NORRISTOWN, Pa. and BLACKSBURG, Va.--(BUSINESS WIRE)--RheoGene, Inc., a gene and cell therapy company based in Norristown, Pa., and Intrexon Corporation, a biotechnology company based in Blacksburg, Va., have announced plans to merge the two firms. The combined company will be named Intrexon Corporation and be headquartered in Blacksburg with supporting facilities in Norristown.
“Intrexon and RheoGene technologies are very complementary,” said Intrexon CEO Robert Beech. “The safest and most effective gene-based therapies will require highly optimized gene programs that can be tightly regulated as to their on/off state, levels of expression and genomic positioning.”
RheoGene has developed technology to manage gene expression – a key component of gene-based therapies. The suburban Philadelphia-based company specializes in gene-regulation systems designed to deliver precise genetic control for new medical applications including cellular and gene therapies, genomics and enhanced protein expression. RheoGene’s proprietary system uses a patented small-molecule mediator that can turn genes “on” or “off” as well as adjust the level of gene activity.
Intrexon uses its UltraVector™ technology to rapidly assemble novel gene combinations from an extensive library of natural and engineered DNA components. The company is currently developing innovative bio-molecules that enable researchers to adjust the activity of specific protein interactions in targeted locations within cells.
The University of Pittsburgh Medical Center (UPMC), which acquired RheoGene in 2003, has provided the financial support for the company’s research and development activities both in Norristown and in Pittsburgh. UPMC will retain a significant ownership stake and a seat on the board of the merged company.
Intrexon relocated its operations to Blacksburg, Va. from Cincinnati in 2004. The company has received significant funding from NewVa Capital Partners, an investment partnership founded by the Virginia Tech Foundation, Carilion Health System and Third Security, LLC.
In 2005, RheoGene was awarded more than $4 million from the Michael J. Fox Foundation for Parkinson’s Research to refine its gene-regulation technology for use with key proteins and growth factors thought to protect critical neuron function and survival. RheoGene also is using its patented technologies to explore possible treatments for melanoma. The company has worked closely in these endeavors with the University of Pittsburgh Cancer Institute and the university’s McGowan Institute for Regenerative Medicine.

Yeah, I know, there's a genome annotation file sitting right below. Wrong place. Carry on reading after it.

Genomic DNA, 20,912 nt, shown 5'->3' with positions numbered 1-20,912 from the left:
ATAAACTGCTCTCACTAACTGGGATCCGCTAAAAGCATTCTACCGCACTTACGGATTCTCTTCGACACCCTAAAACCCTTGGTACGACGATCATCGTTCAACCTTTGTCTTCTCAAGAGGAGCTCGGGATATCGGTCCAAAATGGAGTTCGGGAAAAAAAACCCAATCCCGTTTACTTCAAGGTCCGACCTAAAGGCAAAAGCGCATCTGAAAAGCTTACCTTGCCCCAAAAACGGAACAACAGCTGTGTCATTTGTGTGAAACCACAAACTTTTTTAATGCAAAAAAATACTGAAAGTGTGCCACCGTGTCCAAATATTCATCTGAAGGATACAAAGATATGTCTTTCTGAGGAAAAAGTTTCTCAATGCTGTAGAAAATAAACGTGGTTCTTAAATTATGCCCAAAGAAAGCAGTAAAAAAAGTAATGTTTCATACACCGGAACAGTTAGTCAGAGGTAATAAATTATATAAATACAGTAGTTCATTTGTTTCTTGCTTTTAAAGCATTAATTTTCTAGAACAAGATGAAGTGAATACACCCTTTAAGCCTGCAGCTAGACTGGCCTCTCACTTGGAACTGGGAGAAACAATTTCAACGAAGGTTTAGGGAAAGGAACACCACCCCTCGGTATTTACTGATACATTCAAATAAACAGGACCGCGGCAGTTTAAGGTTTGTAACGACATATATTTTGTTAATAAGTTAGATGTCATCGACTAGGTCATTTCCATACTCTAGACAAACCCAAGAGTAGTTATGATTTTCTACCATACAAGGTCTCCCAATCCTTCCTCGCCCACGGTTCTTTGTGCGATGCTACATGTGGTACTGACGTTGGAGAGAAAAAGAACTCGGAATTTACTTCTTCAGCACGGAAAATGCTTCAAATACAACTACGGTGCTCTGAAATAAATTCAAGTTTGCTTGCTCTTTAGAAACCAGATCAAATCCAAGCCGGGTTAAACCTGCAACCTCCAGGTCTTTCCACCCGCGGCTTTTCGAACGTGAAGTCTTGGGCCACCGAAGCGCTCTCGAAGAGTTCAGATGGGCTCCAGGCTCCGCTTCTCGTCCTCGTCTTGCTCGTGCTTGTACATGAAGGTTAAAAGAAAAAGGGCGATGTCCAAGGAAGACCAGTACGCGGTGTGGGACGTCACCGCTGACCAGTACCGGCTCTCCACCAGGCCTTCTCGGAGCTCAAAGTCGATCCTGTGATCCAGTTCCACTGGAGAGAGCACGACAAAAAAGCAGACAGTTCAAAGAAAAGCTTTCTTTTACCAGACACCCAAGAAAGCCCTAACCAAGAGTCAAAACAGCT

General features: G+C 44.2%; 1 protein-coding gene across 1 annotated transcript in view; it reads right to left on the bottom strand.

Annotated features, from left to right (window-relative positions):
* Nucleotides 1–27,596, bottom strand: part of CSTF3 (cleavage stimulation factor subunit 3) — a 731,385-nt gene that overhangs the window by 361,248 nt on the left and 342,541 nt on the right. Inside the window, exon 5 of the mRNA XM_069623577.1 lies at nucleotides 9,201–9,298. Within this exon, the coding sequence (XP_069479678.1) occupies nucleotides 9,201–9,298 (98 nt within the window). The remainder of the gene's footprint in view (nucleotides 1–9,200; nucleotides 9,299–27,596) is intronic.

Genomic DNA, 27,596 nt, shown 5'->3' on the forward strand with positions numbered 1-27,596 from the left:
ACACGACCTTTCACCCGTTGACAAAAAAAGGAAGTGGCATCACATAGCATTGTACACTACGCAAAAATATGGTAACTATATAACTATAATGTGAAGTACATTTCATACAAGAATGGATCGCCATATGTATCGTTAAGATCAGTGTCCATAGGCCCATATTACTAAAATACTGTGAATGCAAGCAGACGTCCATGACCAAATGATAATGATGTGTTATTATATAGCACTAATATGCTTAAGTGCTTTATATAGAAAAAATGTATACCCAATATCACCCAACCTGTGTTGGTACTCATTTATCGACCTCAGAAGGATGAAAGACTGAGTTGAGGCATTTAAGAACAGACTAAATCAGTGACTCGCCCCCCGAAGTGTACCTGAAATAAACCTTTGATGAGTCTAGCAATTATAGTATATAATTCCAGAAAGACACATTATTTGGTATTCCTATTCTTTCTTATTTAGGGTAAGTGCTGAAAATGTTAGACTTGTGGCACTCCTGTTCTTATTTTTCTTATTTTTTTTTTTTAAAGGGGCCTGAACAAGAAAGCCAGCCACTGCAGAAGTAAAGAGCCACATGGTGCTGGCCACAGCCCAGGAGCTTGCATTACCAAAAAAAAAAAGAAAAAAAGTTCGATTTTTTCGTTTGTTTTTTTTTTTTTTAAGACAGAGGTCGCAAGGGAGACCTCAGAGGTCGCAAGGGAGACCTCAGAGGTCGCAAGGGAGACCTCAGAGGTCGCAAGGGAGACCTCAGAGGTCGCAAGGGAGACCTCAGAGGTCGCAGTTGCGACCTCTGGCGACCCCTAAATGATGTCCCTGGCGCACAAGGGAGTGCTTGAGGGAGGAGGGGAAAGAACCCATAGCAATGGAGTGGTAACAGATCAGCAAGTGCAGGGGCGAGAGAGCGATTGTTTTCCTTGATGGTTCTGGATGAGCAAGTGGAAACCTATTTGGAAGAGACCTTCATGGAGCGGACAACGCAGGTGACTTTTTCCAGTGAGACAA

The combination of Intrexon and RheoGene creates an advanced research and development biotechnology enterprise that is expected to establish a leading position in gene-based therapeutics.
“Our modular UltraVector™ system enables rapid combinatorial optimization of complex gene programs. The RheoGene technologies deliver tight gene regulation and controlled genomic positioning. The integration of those complementary capabilities, across the R&D spectrum from discovery to the clinic, will enable significant advances in gene-based medicine,” noted Beech.
“This is an exciting opportunity for RheoGene,” said RheoGene CEO Tom Tillett. “The merger will significantly enhance our therapeutic technology and research capabilities as well as provide the resources to accelerate our lead RheoSwitch® Therapeutic System-based therapeutic products for cancer and central nervous system disorders into the clinic.”
Tillett added: “RheoGene very much appreciates the support we have received from UPMC over the past three-plus years, which has been instrumental in the refinement of our technologies and launching our first set of therapeutic programs. The merger with Intrexon will position those therapeutic programs in the context of a fully integrated gene-based R&D company with access to substantial private capital.”
The management team of Intrexon will be headed by Robert Beech as chief executive officer and Tom Tillett as chief operating officer, and will include additional executives from both companies. All RheoGene employees will be offered positions with Intrexon and new employees will be added at both locations in order to accelerate advancement of the combined research and therapeutic programs.
The merger is subject to approval by the companies’ shareholders, as well as regulatory agencies and customary closing conditions. The merger is expected to close in the first quarter of 2007. Financial terms were not disclosed.
About Intrexon Corporation
Intrexon is a privately-held biotechnology company located at the Virginia Tech Corporate Research Center in Blacksburg, Va. The company is currently addressing the need for bio-molecular tools that enable researchers to modulate and report the activity of protein-protein interactions in pre-determined subcellular locations. The company uses its proprietary UltraVector™ platform technology to rapidly assemble novel transgene combinations from a robust library of natural and engineered DNA modules.
About RheoGene Inc.
RheoGene is a gene-based therapeutics company and a wholly-owned affiliate of the University of Pittsburgh Medical Center with operations in Norristown, Pa. and Pittsburgh. The company’s proprietary RheoSwitch® Therapeutic System (RTS) and DirectIt™ recombinase platforms are novel solutions to safe, targeted and regulated cell and gene therapies that deliver the right dose, to the right place, at the right time.
For Intrexon Corporation
Michele D. Baum
For RheoGene, Inc.
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